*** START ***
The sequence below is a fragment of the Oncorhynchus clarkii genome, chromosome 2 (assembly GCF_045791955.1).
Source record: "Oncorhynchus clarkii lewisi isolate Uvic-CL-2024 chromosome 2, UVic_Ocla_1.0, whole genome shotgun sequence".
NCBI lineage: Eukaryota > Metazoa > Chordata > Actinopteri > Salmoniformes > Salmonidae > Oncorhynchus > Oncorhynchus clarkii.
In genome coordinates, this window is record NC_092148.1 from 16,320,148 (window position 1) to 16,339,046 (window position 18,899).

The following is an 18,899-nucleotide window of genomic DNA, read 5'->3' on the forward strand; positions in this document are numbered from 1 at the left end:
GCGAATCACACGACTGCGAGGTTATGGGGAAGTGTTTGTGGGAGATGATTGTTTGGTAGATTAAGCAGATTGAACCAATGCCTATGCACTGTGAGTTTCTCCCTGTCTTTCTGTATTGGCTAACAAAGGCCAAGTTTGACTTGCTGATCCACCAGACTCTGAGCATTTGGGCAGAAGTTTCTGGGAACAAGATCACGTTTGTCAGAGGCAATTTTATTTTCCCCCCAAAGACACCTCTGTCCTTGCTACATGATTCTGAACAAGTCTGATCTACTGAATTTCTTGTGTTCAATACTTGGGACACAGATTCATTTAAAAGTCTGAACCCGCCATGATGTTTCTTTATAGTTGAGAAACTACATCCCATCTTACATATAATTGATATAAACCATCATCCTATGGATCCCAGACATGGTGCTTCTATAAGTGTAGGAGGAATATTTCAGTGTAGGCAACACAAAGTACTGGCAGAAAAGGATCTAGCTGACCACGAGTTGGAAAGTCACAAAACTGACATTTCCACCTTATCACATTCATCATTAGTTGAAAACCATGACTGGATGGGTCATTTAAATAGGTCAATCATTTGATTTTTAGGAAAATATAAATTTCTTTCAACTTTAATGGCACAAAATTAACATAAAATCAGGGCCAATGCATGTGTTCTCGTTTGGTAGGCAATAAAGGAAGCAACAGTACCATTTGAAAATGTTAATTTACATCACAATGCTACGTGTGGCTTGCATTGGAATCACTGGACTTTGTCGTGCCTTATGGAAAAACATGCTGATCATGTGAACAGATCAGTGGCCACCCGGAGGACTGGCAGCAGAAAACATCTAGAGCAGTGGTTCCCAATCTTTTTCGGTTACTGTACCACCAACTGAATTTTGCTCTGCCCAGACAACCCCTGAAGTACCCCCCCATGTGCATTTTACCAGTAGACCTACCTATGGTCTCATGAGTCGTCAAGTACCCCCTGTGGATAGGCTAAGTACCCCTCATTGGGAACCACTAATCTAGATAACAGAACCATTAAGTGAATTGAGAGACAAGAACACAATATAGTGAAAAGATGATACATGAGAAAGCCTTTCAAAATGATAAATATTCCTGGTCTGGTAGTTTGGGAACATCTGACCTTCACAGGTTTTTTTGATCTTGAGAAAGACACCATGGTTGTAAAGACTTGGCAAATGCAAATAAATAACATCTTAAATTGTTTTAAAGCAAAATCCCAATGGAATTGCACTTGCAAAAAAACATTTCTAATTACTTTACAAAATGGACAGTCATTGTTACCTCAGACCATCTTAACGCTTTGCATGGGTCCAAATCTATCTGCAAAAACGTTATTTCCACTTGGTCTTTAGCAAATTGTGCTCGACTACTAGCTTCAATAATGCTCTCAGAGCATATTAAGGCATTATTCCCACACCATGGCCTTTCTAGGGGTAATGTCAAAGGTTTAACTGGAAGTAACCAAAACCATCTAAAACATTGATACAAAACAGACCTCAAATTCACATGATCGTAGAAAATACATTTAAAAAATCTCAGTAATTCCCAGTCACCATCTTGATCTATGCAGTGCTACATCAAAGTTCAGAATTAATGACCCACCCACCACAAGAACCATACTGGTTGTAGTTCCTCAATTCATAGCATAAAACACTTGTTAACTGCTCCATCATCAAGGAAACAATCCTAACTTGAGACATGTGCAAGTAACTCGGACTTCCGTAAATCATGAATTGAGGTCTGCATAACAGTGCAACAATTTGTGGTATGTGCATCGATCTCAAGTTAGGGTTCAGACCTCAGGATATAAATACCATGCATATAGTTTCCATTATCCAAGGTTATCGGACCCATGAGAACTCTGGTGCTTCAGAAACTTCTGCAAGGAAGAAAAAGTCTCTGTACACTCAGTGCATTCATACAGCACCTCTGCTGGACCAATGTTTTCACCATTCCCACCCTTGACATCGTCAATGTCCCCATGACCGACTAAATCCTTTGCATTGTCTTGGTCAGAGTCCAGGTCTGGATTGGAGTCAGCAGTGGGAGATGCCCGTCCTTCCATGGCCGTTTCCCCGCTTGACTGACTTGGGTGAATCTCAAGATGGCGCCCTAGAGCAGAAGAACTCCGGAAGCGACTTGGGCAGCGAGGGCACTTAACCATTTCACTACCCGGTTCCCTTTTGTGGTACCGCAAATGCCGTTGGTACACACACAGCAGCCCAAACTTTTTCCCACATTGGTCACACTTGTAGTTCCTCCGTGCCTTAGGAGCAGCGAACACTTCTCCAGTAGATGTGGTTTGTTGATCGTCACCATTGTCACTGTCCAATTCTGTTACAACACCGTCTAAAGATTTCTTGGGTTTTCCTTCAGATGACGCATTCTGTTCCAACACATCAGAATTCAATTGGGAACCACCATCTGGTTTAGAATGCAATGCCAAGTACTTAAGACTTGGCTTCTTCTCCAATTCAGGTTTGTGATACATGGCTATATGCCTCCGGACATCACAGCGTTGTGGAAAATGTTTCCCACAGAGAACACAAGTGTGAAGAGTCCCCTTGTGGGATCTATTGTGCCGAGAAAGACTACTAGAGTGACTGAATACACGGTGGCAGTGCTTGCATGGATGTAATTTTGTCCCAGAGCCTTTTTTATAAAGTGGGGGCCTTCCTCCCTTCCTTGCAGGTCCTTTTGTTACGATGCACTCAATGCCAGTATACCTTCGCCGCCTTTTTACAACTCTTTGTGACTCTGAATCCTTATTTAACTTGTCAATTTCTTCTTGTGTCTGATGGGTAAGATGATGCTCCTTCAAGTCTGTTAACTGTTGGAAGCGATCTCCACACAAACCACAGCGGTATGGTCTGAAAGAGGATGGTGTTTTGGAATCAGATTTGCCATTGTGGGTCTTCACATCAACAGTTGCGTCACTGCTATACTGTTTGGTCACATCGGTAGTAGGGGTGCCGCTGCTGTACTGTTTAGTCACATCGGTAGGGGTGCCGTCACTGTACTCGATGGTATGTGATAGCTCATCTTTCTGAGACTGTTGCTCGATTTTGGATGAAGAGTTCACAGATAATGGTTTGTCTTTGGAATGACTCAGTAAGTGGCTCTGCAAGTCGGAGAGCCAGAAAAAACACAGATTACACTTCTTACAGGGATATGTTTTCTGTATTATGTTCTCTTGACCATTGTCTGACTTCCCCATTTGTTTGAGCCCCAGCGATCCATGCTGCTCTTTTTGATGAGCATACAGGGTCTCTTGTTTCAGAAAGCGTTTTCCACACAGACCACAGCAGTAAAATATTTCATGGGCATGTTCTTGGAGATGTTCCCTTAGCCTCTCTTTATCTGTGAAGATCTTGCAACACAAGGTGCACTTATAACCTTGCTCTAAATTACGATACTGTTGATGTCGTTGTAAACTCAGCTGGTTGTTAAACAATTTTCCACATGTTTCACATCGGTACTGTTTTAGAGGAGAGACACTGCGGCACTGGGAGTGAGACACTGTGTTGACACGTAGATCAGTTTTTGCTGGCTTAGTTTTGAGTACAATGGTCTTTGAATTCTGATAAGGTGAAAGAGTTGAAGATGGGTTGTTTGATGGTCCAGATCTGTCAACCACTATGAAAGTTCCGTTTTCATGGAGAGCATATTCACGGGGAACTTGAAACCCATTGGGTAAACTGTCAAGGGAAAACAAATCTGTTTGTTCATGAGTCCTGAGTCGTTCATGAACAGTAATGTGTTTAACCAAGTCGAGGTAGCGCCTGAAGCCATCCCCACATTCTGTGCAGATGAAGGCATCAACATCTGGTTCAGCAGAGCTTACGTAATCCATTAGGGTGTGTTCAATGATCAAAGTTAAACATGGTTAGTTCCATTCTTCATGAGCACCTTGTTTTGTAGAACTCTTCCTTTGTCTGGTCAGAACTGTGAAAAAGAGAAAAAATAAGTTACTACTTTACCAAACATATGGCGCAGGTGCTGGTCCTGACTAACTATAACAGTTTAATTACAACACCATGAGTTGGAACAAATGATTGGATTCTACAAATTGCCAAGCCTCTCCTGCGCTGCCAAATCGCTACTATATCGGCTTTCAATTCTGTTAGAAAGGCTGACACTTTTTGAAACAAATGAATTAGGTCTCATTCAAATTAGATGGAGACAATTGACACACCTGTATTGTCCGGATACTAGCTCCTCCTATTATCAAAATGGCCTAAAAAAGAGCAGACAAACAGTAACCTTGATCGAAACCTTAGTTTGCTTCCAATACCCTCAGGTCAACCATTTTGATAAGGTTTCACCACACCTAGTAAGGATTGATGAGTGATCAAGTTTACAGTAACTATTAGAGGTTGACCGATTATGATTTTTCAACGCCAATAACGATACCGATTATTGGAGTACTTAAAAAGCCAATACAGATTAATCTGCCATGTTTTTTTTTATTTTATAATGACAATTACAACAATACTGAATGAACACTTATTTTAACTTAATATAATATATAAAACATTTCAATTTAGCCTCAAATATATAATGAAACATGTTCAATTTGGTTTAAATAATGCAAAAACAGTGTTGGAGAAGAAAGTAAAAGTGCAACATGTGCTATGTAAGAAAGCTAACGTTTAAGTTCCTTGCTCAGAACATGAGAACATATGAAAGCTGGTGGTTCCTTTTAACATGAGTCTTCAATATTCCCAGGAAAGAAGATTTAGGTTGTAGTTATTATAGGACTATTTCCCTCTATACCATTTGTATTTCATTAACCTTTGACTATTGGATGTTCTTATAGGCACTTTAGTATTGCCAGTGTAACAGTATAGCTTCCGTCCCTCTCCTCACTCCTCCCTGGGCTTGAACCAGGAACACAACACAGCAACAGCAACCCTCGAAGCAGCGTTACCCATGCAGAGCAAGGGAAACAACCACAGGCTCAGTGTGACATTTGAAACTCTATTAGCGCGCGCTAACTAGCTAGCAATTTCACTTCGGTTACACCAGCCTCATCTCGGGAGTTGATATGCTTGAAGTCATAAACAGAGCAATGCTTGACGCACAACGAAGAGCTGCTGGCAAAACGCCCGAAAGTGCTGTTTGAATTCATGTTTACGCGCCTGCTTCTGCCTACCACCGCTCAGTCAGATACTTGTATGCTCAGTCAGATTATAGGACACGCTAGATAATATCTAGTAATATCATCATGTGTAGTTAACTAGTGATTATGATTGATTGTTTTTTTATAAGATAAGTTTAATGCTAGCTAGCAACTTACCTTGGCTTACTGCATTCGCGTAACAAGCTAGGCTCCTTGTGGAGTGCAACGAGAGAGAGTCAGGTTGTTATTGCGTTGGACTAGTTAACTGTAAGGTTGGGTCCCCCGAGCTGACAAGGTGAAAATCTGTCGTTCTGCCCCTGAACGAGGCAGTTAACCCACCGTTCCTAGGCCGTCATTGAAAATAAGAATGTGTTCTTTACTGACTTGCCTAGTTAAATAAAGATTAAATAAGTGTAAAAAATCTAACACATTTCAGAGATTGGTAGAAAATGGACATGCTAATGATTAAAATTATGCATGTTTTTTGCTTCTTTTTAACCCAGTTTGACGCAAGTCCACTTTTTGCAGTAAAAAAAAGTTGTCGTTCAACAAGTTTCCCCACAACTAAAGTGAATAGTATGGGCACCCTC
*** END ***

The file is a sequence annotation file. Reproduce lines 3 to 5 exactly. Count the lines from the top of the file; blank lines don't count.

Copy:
NCBI lineage: Eukaryota > Metazoa > Chordata > Actinopteri > Salmoniformes > Salmonidae > Oncorhynchus > Oncorhynchus clarkii.
In genome coordinates, this window is record NC_092148.1 from 16,320,148 (window position 1) to 16,339,046 (window position 18,899).

The following is an 18,899-nucleotide window of genomic DNA, read 5'->3' on the forward strand; positions in this document are numbered from 1 at the left end: